The world is unfair. I am lucky and live in a country where water is abundant while people in other countries die of thirst. How is that fair?
Not only that. I live in a country that thus far has been lucky enough to have harvested the income necessary to keep Norway out of the financial crisis that has hit so many other countries hard. How is that fair? While we here in Norway are doing well, people in other countries are having to move in with their parents again, losing their jobs and not able to pay their debts. How is that fair?
Even here in Norway there is plenty of unfair stuff. My children are lucky and have parents who are well-educated and who are lucky enough to be finished with our debts. They have grown up with safe and boring parents. How can this be fair, when there are children here in Norway who live in difficult circumstances and lack the opportunities that our children have?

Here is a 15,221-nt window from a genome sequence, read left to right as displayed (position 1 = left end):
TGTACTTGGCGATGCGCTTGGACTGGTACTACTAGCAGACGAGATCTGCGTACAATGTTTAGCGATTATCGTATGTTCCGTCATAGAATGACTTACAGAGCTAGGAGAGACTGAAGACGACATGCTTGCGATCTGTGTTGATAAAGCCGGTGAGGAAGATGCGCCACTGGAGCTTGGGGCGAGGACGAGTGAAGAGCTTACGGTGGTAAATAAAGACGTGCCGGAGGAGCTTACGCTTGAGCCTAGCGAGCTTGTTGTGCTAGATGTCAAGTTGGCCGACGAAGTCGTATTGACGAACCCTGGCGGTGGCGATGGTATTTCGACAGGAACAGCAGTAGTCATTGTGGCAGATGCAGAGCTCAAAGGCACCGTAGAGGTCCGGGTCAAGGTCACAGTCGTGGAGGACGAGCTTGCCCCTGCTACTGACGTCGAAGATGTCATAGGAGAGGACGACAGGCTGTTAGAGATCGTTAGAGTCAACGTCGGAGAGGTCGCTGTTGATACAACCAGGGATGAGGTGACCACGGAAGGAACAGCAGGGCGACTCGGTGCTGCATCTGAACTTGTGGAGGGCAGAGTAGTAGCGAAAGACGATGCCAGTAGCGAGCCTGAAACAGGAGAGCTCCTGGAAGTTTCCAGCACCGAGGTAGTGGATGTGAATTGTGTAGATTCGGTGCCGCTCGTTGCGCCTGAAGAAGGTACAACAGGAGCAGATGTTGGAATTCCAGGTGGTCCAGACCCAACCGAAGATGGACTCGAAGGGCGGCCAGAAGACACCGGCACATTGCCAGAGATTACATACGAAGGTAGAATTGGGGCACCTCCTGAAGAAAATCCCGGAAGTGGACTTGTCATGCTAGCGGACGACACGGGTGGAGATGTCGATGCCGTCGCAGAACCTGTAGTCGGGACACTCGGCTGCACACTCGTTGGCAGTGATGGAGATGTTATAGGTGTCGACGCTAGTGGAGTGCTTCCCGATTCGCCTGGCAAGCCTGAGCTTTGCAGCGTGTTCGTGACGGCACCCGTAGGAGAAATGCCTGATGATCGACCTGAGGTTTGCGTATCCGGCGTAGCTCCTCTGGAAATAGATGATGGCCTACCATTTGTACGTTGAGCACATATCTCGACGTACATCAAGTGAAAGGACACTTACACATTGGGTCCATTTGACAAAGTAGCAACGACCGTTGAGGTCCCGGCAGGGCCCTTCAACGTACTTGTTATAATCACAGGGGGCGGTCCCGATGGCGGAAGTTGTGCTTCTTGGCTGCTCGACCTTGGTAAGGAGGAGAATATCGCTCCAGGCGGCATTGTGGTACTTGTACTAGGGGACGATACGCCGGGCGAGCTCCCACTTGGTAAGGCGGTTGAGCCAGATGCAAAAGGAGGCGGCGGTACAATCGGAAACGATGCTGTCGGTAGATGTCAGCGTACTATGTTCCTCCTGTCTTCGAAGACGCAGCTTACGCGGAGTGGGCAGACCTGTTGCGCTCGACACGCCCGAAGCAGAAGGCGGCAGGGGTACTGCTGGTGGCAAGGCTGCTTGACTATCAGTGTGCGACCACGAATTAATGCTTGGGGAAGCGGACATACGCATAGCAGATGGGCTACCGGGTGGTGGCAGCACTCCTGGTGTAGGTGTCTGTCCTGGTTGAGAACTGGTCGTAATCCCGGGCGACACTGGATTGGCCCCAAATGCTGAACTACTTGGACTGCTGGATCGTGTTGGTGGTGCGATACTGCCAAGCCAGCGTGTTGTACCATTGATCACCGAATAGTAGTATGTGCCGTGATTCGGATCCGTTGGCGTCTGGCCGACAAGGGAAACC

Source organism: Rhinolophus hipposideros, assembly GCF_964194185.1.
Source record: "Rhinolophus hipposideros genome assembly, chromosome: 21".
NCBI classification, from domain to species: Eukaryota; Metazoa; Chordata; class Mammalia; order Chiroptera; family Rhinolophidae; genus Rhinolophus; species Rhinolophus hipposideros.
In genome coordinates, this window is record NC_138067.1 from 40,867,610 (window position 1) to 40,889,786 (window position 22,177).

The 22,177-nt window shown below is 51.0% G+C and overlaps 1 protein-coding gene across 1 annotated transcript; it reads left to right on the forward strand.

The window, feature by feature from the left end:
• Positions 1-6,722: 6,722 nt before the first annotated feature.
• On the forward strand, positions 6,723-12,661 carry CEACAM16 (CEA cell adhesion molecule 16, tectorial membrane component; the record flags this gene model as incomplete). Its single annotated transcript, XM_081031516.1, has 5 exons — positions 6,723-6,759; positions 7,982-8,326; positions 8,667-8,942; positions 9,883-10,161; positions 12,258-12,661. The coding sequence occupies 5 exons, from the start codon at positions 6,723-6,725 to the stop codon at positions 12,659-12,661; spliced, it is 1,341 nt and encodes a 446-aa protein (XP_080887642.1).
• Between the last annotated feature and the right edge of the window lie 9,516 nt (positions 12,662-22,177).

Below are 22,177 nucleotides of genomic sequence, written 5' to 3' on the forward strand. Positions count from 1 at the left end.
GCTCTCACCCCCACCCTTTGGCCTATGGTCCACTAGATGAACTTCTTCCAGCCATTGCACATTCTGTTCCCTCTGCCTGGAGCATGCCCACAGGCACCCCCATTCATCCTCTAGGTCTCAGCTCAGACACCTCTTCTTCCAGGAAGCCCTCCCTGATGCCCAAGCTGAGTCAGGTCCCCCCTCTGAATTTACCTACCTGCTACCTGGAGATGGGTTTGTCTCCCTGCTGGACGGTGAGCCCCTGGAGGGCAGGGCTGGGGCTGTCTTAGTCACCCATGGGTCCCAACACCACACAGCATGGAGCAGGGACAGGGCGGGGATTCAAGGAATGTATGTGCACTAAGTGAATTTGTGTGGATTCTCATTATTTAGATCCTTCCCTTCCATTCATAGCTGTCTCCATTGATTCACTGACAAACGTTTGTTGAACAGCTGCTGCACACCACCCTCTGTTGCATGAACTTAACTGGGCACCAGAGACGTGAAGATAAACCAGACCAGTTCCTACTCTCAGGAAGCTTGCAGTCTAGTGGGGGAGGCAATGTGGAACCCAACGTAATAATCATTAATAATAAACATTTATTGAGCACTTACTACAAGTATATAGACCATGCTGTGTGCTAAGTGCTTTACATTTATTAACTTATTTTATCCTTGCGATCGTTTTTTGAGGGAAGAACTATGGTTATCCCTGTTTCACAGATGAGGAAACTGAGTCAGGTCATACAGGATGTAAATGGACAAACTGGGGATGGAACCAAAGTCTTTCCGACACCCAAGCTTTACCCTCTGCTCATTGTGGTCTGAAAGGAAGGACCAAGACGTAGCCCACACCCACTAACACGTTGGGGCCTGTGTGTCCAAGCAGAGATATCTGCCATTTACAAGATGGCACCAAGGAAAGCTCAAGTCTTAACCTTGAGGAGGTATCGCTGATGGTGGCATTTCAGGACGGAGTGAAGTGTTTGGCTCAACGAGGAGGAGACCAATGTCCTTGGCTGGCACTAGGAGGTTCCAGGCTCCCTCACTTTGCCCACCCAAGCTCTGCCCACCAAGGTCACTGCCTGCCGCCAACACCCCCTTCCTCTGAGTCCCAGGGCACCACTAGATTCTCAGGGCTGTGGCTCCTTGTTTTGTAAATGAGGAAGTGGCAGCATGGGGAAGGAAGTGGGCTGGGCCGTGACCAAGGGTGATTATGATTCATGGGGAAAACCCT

I have a son that struggles with Aspergers. How is that fair, when others don’t?
Life is a joke. It really is. Most of all it isn’t fair, not for anyone. We do not deserve our lives, we just have them. That is all. Luck of the draw.
“It’s not fair that you get a free lunch when my mom has to work to pay for mine.”
That’s what I told a classmate at age 10.
In this view I was like a lot of conservatives.
In his book, Why Americans Hate Welfare, Martin Gilens found that while most want to fight poverty, many don’t like welfare, feeling the recipients are lazy and undeserving.
George Lakoff studies how language affects the mind. He says conservative morality is based on the notion that people should have “liberty to seek their self interest and their own well-being without worrying or being responsible for the well-being or interest of anybody else,” especially since — in their view — welfare fosters a “culture of dependency.”
All we need is equal opportunity, right?
Until taking a high school course taught by a conservative economist and a liberal political scientist, presenting opposing views…
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